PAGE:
J. MacPhail: I don't care whether the meeting lasted 15 seconds. It's the basis upon which this minister said the decision-making process started to roll about cancelling the Roberts Bank spur line sale. The minister didn't just say, "I'm not prepared to comment," when asked whether the Roberts Bank deal may be tainted. He said, emphatically, no, and he was emphatically misleading at that point because he already had advice that it may be tainted. He already had that advice. He had it on March 2, and on March 3 he deliberately misled the media.
March 1, the RCMP visit Chris Trumpy. March 2, Chris Trumpy visits the minister. March 3, the minister is asked a question about the Roberts Bank deal and whether it's tainted. He says no. No wonder people don't believe this government. No wonder they're suspicious that they're not being told the truth. They have every right to be suspicious. I think that the media…. I will say this. I think the minister deliberately misled the media on March 3 in that scrum — deliberately misled them.
On March 3, I was also in estimates with the Minister of Finance. It was during those estimates that the Minister of Finance said he met with Pat Broe, who's the head of the company that holds Omnitrax, which is bidding on the Roberts Bank spur line sale. It was on March 3 that the Minister of Finance said he met with Pat Broe twice: once before the B.C. Rail deal, the $1 billion sale; and once after that sale.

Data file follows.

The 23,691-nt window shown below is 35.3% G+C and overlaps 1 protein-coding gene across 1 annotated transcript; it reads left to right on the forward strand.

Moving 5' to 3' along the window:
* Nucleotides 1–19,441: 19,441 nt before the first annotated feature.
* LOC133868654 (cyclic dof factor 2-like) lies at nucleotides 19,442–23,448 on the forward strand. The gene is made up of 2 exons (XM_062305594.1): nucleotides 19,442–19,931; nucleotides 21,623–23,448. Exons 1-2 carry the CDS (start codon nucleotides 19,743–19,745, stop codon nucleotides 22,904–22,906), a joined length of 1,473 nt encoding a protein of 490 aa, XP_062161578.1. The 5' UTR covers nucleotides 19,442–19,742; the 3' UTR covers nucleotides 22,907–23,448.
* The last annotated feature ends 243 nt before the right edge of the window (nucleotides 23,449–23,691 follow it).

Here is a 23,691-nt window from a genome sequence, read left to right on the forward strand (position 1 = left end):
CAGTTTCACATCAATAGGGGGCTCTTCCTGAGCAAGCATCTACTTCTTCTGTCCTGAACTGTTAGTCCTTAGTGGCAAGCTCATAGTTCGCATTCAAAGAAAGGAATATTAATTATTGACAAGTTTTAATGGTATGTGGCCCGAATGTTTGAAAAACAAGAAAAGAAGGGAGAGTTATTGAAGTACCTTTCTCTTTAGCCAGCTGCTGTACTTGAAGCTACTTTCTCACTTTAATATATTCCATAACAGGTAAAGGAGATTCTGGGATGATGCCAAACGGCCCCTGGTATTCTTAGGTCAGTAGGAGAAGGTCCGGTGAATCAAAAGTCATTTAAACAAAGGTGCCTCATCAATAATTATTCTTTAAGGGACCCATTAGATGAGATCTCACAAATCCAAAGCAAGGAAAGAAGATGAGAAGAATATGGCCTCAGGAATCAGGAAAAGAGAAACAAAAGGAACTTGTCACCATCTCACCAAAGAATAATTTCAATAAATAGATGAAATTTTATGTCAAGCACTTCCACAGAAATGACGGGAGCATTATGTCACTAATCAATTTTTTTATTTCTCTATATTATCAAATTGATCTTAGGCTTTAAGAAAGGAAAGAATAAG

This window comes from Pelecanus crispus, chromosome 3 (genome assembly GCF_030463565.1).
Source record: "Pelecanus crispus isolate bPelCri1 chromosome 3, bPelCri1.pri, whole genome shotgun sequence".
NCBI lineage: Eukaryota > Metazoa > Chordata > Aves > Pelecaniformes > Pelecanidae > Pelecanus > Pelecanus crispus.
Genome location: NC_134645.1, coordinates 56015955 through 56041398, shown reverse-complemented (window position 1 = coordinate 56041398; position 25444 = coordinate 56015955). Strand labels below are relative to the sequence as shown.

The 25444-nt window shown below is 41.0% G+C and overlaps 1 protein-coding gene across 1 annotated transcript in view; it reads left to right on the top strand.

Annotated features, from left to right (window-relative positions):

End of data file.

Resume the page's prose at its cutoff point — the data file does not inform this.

The Minister of Finance admitted that he met with Pat Broe, the CEO of Broe Companies, of which Omnitrax is a subsidiary, on two separate occasions. Can this minister tell me if he was aware of those meetings?
Hon. K. Falcon: The answer is no.
J. MacPhail: When did the minister become aware that the Minister of Finance was meeting with Pat Broe, the head of Omnitrax, while the bidding process for the Roberts Bank spur line was going on? When did he become aware of that?